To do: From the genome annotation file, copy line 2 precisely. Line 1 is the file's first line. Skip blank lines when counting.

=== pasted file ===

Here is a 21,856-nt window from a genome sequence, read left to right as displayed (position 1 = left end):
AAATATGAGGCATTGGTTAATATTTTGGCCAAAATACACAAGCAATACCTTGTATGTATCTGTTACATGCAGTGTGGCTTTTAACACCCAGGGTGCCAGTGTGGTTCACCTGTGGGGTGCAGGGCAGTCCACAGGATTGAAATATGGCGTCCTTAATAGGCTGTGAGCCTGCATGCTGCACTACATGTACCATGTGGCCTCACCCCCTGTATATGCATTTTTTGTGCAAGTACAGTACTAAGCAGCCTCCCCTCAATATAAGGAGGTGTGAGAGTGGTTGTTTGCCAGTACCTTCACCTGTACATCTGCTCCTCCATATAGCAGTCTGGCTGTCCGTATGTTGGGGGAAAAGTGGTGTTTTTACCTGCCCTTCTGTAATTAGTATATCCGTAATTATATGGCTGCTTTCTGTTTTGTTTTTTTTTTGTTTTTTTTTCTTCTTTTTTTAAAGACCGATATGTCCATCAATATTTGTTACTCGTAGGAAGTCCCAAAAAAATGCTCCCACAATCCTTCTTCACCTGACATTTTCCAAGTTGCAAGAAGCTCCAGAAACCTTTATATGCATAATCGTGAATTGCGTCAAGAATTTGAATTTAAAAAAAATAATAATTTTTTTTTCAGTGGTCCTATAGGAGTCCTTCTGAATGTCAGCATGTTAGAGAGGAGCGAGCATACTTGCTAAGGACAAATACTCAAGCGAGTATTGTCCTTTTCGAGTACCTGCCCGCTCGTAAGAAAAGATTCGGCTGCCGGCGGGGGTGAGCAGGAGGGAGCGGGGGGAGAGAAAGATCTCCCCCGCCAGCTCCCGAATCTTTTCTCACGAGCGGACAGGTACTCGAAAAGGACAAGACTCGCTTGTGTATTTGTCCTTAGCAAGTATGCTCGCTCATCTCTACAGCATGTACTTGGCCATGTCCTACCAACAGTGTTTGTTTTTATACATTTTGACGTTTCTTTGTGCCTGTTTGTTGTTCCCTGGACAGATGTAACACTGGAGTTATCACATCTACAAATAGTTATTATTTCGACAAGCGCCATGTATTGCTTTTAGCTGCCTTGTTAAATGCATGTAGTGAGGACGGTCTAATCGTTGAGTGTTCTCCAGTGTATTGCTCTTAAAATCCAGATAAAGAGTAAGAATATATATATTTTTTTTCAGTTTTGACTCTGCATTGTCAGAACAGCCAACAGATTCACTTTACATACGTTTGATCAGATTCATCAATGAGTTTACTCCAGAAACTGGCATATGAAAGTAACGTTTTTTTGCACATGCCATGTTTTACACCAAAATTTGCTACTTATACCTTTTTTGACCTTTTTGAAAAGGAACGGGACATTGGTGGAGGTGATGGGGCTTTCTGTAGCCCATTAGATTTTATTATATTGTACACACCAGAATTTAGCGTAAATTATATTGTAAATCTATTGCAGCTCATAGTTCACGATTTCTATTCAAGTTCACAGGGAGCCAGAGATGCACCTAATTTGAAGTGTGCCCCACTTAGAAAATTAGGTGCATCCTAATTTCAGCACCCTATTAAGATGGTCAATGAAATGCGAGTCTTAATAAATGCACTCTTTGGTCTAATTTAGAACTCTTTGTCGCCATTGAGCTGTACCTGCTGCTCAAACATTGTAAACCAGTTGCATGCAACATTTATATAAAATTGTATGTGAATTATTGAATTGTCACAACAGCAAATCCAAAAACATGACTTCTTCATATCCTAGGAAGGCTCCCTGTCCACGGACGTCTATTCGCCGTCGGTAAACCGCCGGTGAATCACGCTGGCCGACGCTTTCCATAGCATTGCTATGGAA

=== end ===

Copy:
AAATATGAGGCATTGGTTAATATTTTGGCCAAAATACACAAGCAATACCTTGTATGTATCTGTTACATGCAGTGTGGCTTTTAACACCCAGGGTGCCAGTGTGGTTCACCTGTGGGGTGCAGGGCAGTCCACAGGATTGAAATATGGCGTCCTTAATAGGCTGTGAGCCTGCATGCTGCACTACATGTACCATGTGGCCTCACCCCCTGTATATGCATTTTTTGTGCAAGTACAGTACTAAGCAGCCTCCCCTCAATATAAGGAGGTGTGAGAGTGGTTGTTTGCCAGTACCTTCACCTGTACATCTGCTCCTCCATATAGCAGTCTGGCTGTCCGTATGTTGGGGGAAAAGTGGTGTTTTTACCTGCCCTTCTGTAATTAGTATATCCGTAATTATATGGCTGCTTTCTGTTTTGTTTTTTTTTTGTTTTTTTTTCTTCTTTTTTTAAAGACCGATATGTCCATCAATATTTGTTACTCGTAGGAAGTCCCAAAAAAATGCTCCCACAATCCTTCTTCACCTGACATTTTCCAAGTTGCAAGAAGCTCCAGAAACCTTTATATGCATAATCGTGAATTGCGTCAAGAATTTGAATTTAAAAAAAATAATAATTTTTTTTTCAGTGGTCCTATAGGAGTCCTTCTGAATGTCAGCATGTTAGAGAGGAGCGAGCATACTTGCTAAGGACAAATACTCAAGCGAGTATTGTCCTTTTCGAGTACCTGCCCGCTCGTAAGAAAAGATTCGGCTGCCGGCGGGGGTGAGCAGGAGGGAGCGGGGGGAGAGAAAGATCTCCCCCGCCAGCTCCCGAATCTTTTCTCACGAGCGGACAGGTACTCGAAAAGGACAAGACTCGCTTGTGTATTTGTCCTTAGCAAGTATGCTCGCTCATCTCTACAGCATGTACTTGGCCATGTCCTACCAACAGTGTTTGTTTTTATACATTTTGACGTTTCTTTGTGCCTGTTTGTTGTTCCCTGGACAGATGTAACACTGGAGTTATCACATCTACAAATAGTTATTATTTCGACAAGCGCCATGTATTGCTTTTAGCTGCCTTGTTAAATGCATGTAGTGAGGACGGTCTAATCGTTGAGTGTTCTCCAGTGTATTGCTCTTAAAATCCAGATAAAGAGTAAGAATATATATATTTTTTTTCAGTTTTGACTCTGCATTGTCAGAACAGCCAACAGATTCACTTTACATACGTTTGATCAGATTCATCAATGAGTTTACTCCAGAAACTGGCATATGAAAGTAACGTTTTTTTGCACATGCCATGTTTTACACCAAAATTTGCTACTTATACCTTTTTTGACCTTTTTGAAAAGGAACGGGACATTGGTGGAGGTGATGGGGCTTTCTGTAGCCCATTAGATTTTATTATATTGTACACACCAGAATTTAGCGTAAATTATATTGTAAATCTATTGCAGCTCATAGTTCACGATTTCTATTCAAGTTCACAGGGAGCCAGAGATGCACCTAATTTGAAGTGTGCCCCACTTAGAAAATTAGGTGCATCCTAATTTCAGCACCCTATTAAGATGGTCAATGAAATGCGAGTCTTAATAAATGCACTCTTTGGTCTAATTTAGAACTCTTTGTCGCCATTGAGCTGTACCTGCTGCTCAAACATTGTAAACCAGTTGCATGCAACATTTATATAAAATTGTATGTGAATTATTGAATTGTCACAACAGCAAATCCAAAAACATGACTTCTTCATATCCTAGGAAGGCTCCCTGTCCACGGACGTCTATTCGCCGTCGGTAAACCGCCGGTGAATCACGCTGGCCGACGCTTTCCATAGCATTGCTATGGAA